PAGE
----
New Zealand will host the Pacific Islands Forum next year in the lead-up to the Rugby World Cup, forum leaders decided last night.
Prime Minister John Key made the offer to other forum leaders in Vanuatu in the past few days, but Rugby World Cup Minister Murray McCully has been lobbying Pacific leaders for months.
The forum will be held in Auckland in the days leading up to the cup's All Blacks versus Tonga opener.
"Forty years ago we hosted the first forum in Wellington," Mr Key said
"[The offer to host] was unanimously accepted by leaders, so it will be hosted at a time to coincide with the Rugby World Cup from September 6 to 9, and leaders will be taken to the opening game.
"I think they will be a welcome addition to the Rugby World Cup, giving it a Pacific flavour."
He thought Auckland would have no problem hosting the forum at the time when tens of thousands of tourists were expected to pour into the country.
Forum leaders last night agreed to continue suspension of Fiji, although Mr Key said Fiji was not discussed at length.
The leaders, however, at Mr Key's suggestion, agreed to soften the approach to Fiji's inclusion in the Pacific Agreement on Closer Economic Relations (Pacer-Plus). Fiji had been excluded from meetings but privately briefed afterwards.
"We've asked the Ministerial Contact Group to consider whether Fiji shouldn't be admitted to the officials' group, and the reason for that is no other countries have trade or economic sanctions against Fiji.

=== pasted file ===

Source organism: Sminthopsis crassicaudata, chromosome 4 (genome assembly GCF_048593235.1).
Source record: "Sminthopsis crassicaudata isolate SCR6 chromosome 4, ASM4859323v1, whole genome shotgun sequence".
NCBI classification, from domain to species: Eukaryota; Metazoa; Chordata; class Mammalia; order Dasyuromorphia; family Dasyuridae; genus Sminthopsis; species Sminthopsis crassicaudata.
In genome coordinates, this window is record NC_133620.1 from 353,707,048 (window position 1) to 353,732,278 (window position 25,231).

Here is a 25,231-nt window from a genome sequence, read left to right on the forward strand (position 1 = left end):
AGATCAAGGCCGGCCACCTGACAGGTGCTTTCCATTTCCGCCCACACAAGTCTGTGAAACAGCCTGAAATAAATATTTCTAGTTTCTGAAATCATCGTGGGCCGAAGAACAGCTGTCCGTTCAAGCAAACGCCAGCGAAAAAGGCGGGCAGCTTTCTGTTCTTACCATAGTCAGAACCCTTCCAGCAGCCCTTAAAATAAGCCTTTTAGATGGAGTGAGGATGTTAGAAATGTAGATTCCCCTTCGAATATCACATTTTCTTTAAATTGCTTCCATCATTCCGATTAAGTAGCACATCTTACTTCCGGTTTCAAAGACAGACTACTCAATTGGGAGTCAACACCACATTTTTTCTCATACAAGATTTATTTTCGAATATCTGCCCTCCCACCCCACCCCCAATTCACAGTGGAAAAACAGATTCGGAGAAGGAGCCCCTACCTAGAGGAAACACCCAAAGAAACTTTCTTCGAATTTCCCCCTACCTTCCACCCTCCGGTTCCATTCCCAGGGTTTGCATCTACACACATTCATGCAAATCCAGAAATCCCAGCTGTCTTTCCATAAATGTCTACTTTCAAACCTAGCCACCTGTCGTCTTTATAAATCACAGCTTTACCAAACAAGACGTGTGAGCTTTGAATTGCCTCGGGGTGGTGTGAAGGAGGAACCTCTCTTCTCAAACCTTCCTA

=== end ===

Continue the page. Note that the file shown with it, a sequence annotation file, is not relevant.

"There is potential to open up a free trading area in the Pacific ... but arguably one of the biggest economies of the Pacific is Fiji, and [without them] we're not really making much progress on the issue."
The MCG will discuss the issue with Fiji and report back before the next forum.
Australia, which had been opposed to further Fiji involvement in Pacer-plus, supported looking into further inclusion of Fiji, Mr Key said.
Earlier yesterday, Mr Key said New Zealand had not taken a particularly strong line against Fiji.
"There are no trade and economic sanctions. Really the sanctions are limited to travel arrangements for either members of the regime or their families, so I don't think you could argue that New Zealand's taken a hard line when it comes to sanctions."
He also said New Zealand remained committed to the $90 million over three years it had promised for climate change projects.
An example was Tonga, which was looking at solar power and wind farm projects.
"One of the challenges is making sure those projects are what we term shovel-ready, so that they are ready to go, because there is a lot of interest, but not necessarily projects that we can actually apply the funding to.
"We remain committed to the financial contribution we indicated in Copenhagen."